Those in the restaurant industry are familiar with the oft-repeated stat:
Nearly 60% of restaurants fail within the first year, and 80% go under within the first five years. The restaurant failure rate is high. No two ways about it. So how do you give your business the best chance to succeed? You lower common restaurant expenses-and keep an eye on your restaurant profit and loss statement. You can start at the beginning with the cost to open a bar or restaurant.
Sure, you can fall back on well-worn strategies like “offer great customer service,” or “try to increase check size.” But sometimes those strategies aren’t enough.
You have to consider your cost drivers. That’s what cuts into your bottom line. And they’re usually lumped into four groups: food cost, liquor cost, labor cost, and operational cost.
Here we’ll give you some tips on how to manage costs for a restaurant business. But first, we’ll set the stage and look into the boogeyman itself: Just what are the common restaurant expenses?
Restaurant Monthly Expenses
Let’s look at what typically makes up monthly restaurant expenses before we get into cost reduction strategies in restaurants. Know thy enemy, etc.
The most common restaurant expenses are broken down by startup expenses and operating expenses. We’ll focus on the typical restaurant operating expenses in this article.
Typical Restaurant Operating Expenses
Here’s a restaurant operating expenses list that makes it pretty clear what you’re up against:
- Occupancy cost. This is your rent along with electricity, water, cable, phone, internet, and property insurance.
- Food cost. This is how much it costs to acquire and prepare food.
- Liquor cost. Similarly, it’s how much it costs to acquire and prepare alcohol.
- Labor cost. All payroll, benefits, provided meals, sick leave, taxes, and uniforms.
- Inventory variance and shrinkage.
- Kitchen equipment cost.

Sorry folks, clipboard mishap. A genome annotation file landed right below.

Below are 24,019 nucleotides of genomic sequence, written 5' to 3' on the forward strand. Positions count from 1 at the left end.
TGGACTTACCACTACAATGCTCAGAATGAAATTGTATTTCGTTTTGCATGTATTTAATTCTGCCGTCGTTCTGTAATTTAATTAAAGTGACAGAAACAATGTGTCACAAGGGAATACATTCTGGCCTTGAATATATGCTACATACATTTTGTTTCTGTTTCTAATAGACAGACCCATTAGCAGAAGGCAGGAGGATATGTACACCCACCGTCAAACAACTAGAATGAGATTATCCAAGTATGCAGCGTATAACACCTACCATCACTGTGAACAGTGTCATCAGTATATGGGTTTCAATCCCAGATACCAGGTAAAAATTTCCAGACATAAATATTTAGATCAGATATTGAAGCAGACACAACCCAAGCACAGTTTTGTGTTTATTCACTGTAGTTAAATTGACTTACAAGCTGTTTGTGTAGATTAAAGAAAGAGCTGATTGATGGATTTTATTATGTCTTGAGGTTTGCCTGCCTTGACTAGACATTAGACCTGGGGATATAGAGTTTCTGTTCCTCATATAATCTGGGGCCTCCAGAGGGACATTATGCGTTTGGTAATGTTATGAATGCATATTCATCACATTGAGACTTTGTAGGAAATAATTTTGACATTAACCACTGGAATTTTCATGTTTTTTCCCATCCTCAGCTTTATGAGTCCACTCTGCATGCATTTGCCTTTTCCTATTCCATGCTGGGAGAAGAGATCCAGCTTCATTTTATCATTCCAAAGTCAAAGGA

- POS system cost.
- Marketing and advertising cost.
Woof. Restaurant expenses pile up higher than a good corned beef sandwich. Now let’s take a look at what they should cost.
Average Restaurant Expenses
Here’s a table that sums up the percentage of what most businesses spend on monthly restaurant costs:
These are all ballpark figures, of course, to give you a general idea. Every business is unique and will benchmark and measure against their own internal restaurant KPIs.
Cost Reduction Strategies In Restaurants
Now that we know what we’re dealing with, let’s look at how to reduce cost in restaurants.
How to Control Labor Costs In a Restaurant
The average labor cost for restaurants is around 30% of total revenue. That means a good labor cost for a restaurant is between 20 and 30%. Above 30% is high and below 20% isn’t realistic.
If you clock in at 30% or above, you need to control labor costs. Here are a few ways.
Forecast Sales and Schedule Strategically
Your staff schedule should be directly tied to forecasted traffic and sales volume. Always. If it’s not, you’re missing the single easiest opportunity to reduce labor costs. If you've looked at restaurant marketing plan examples, you'll know that it's easy to predict waves of traffic from promotions. And possible to capitalize with restaurant SEO.